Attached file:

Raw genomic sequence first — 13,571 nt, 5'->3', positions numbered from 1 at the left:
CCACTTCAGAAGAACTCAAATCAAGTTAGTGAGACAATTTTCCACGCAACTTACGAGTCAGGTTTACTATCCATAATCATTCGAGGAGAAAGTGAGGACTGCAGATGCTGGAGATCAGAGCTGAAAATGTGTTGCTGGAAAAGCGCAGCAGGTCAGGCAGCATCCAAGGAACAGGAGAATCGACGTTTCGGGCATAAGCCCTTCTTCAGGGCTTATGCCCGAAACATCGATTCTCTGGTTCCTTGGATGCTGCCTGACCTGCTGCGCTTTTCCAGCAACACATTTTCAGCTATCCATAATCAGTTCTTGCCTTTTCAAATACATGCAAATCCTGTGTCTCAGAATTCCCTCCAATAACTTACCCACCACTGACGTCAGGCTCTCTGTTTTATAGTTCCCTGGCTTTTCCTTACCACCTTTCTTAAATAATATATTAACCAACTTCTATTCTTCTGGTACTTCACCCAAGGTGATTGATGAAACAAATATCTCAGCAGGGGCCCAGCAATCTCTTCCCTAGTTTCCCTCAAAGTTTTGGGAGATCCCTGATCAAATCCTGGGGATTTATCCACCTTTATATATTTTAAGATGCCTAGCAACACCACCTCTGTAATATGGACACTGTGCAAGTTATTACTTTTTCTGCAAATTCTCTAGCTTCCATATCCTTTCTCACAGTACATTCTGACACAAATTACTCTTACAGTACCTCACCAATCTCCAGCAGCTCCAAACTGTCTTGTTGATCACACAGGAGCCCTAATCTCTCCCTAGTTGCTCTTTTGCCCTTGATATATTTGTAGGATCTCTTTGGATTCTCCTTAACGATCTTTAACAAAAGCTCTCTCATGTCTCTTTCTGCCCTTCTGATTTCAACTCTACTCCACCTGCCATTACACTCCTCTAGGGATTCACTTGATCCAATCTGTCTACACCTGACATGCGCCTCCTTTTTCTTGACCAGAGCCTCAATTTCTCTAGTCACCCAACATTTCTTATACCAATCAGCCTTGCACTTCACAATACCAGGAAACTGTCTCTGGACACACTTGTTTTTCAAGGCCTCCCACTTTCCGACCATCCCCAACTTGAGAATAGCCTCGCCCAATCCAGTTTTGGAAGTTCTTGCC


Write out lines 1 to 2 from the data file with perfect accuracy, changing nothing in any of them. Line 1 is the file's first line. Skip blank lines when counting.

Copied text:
Raw genomic sequence first — 13,571 nt, 5'->3', positions numbered from 1 at the left:
CCACTTCAGAAGAACTCAAATCAAGTTAGTGAGACAATTTTCCACGCAACTTACGAGTCAGGTTTACTATCCATAATCATTCGAGGAGAAAGTGAGGACTGCAGATGCTGGAGATCAGAGCTGAAAATGTGTTGCTGGAAAAGCGCAGCAGGTCAGGCAGCATCCAAGGAACAGGAGAATCGACGTTTCGGGCATAAGCCCTTCTTCAGGGCTTATGCCCGAAACATCGATTCTCTGGTTCCTTGGATGCTGCCTGACCTGCTGCGCTTTTCCAGCAACACATTTTCAGCTATCCATAATCAGTTCTTGCCTTTTCAAATACATGCAAATCCTGTGTCTCAGAATTCCCTCCAATAACTTACCCACCACTGACGTCAGGCTCTCTGTTTTATAGTTCCCTGGCTTTTCCTTACCACCTTTCTTAAATAATATATTAACCAACTTCTATTCTTCTGGTACTTCACCCAAGGTGATTGATGAAACAAATATCTCAGCAGGGGCCCAGCAATCTCTTCCCTAGTTTCCCTCAAAGTTTTGGGAGATCCCTGATCAAATCCTGGGGATTTATCCACCTTTATATATTTTAAGATGCCTAGCAACACCACCTCTGTAATATGGACACTGTGCAAGTTATTACTTTTTCTGCAAATTCTCTAGCTTCCATATCCTTTCTCACAGTACATTCTGACACAAATTACTCTTACAGTACCTCACCAATCTCCAGCAGCTCCAAACTGTCTTGTTGATCACACAGGAGCCCTAATCTCTCCCTAGTTGCTCTTTTGCCCTTGATATATTTGTAGGATCTCTTTGGATTCTCCTTAACGATCTTTAACAAAAGCTCTCTCATGTCTCTTTCTGCCCTTCTGATTTCAACTCTACTCCACCTGCCATTACACTCCTCTAGGGATTCACTTGATCCAATCTGTCTACACCTGACATGCGCCTCCTTTTTCTTGACCAGAGCCTCAATTTCTCTAGTCACCCAACATTTCTTATACCAATCAGCCTTGCACTTCACAATACCAGGAAACTGTCTCTGGACACACTTGTTTTTCAAGGCCTCCCACTTTCCGACCATCCCCAACTTGAGAATAGCCTCGCCCAATCCAGTTTTGGAAGTTCTTGCC